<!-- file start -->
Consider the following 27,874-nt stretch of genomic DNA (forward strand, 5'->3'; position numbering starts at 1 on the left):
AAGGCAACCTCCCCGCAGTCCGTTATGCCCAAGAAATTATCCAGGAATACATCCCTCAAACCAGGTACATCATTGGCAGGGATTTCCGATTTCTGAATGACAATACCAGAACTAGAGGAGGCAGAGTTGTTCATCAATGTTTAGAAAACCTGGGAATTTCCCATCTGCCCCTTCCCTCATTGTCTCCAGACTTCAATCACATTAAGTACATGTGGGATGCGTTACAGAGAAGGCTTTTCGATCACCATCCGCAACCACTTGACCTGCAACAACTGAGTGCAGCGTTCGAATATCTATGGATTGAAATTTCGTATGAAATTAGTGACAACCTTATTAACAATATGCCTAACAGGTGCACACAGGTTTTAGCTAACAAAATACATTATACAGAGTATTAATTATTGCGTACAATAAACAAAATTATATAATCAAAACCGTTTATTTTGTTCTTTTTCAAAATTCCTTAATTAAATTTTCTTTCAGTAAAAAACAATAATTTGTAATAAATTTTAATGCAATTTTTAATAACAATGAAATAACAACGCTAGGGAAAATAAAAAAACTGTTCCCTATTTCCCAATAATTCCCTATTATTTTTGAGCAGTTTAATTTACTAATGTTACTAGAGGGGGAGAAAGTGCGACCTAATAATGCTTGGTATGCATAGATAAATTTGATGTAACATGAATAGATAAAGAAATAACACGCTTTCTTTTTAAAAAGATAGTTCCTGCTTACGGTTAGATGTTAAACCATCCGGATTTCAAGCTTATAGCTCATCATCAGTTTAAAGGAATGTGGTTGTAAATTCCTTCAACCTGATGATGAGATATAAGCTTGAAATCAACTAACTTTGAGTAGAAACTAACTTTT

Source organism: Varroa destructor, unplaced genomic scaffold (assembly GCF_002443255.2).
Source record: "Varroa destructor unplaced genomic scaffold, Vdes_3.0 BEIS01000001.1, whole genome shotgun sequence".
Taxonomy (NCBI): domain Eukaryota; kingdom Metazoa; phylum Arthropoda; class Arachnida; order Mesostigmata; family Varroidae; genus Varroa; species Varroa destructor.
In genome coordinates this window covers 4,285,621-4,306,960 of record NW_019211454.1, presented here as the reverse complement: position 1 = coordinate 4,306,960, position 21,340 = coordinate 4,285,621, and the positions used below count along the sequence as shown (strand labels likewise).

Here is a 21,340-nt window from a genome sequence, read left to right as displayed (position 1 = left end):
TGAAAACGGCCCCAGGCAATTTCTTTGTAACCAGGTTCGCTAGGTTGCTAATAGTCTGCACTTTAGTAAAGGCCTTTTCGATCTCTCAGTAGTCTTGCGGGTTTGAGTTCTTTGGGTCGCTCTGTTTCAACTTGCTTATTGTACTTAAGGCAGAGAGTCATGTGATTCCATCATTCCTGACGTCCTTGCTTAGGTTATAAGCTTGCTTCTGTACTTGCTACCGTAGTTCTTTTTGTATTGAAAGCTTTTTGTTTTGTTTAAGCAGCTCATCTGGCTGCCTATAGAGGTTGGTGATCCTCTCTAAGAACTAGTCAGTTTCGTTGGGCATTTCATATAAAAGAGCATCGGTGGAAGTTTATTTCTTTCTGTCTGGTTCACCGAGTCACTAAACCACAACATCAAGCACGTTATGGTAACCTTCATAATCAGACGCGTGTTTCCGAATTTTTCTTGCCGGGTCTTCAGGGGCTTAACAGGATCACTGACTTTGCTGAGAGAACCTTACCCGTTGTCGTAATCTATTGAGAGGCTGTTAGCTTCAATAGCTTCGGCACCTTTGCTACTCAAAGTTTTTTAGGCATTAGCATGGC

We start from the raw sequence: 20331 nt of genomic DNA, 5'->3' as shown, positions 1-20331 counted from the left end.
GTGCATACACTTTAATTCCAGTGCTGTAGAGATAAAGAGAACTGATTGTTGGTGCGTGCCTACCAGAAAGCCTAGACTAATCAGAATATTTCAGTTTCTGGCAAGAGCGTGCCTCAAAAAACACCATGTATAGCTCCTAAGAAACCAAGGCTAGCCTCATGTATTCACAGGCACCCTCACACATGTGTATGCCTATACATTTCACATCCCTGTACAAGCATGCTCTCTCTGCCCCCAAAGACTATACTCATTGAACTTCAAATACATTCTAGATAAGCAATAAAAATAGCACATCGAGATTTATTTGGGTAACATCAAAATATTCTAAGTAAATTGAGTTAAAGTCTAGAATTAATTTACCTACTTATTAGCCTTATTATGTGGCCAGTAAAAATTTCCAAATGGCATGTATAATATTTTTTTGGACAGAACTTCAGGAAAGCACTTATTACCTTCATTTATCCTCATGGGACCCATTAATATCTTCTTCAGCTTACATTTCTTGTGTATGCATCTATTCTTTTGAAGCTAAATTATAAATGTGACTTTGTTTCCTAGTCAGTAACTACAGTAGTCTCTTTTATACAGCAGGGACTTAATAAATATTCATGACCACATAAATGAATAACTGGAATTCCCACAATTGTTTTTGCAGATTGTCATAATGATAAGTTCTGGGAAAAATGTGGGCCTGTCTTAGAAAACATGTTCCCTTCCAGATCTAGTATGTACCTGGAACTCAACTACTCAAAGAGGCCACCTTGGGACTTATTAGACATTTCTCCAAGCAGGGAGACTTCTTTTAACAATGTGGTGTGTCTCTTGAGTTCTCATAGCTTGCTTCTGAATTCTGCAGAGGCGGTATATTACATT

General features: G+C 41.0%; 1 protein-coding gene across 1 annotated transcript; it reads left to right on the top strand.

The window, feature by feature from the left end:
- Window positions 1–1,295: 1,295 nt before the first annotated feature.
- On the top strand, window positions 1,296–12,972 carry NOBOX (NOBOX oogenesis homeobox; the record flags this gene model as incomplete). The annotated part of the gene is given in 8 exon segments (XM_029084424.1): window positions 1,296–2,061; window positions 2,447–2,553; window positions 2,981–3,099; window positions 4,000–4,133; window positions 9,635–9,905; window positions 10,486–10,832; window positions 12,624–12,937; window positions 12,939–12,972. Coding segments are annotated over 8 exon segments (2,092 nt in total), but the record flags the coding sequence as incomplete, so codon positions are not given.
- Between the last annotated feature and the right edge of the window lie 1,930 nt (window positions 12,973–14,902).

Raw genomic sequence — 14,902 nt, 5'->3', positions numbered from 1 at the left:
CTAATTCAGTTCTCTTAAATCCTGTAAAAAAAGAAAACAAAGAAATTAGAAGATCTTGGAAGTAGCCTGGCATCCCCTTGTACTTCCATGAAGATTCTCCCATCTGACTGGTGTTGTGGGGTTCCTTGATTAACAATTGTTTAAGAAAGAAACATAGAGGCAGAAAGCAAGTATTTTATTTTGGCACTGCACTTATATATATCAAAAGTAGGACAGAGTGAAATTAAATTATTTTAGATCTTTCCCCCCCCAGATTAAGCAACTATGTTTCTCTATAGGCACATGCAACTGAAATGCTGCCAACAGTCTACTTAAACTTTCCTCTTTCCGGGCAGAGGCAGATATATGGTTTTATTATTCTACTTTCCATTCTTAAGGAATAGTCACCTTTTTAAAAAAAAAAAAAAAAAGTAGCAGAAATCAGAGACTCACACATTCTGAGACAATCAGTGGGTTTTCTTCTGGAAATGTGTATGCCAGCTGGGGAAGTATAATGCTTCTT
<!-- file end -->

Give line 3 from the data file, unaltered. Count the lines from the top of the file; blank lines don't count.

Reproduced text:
Source organism: Varroa destructor, unplaced genomic scaffold (assembly GCF_002443255.2).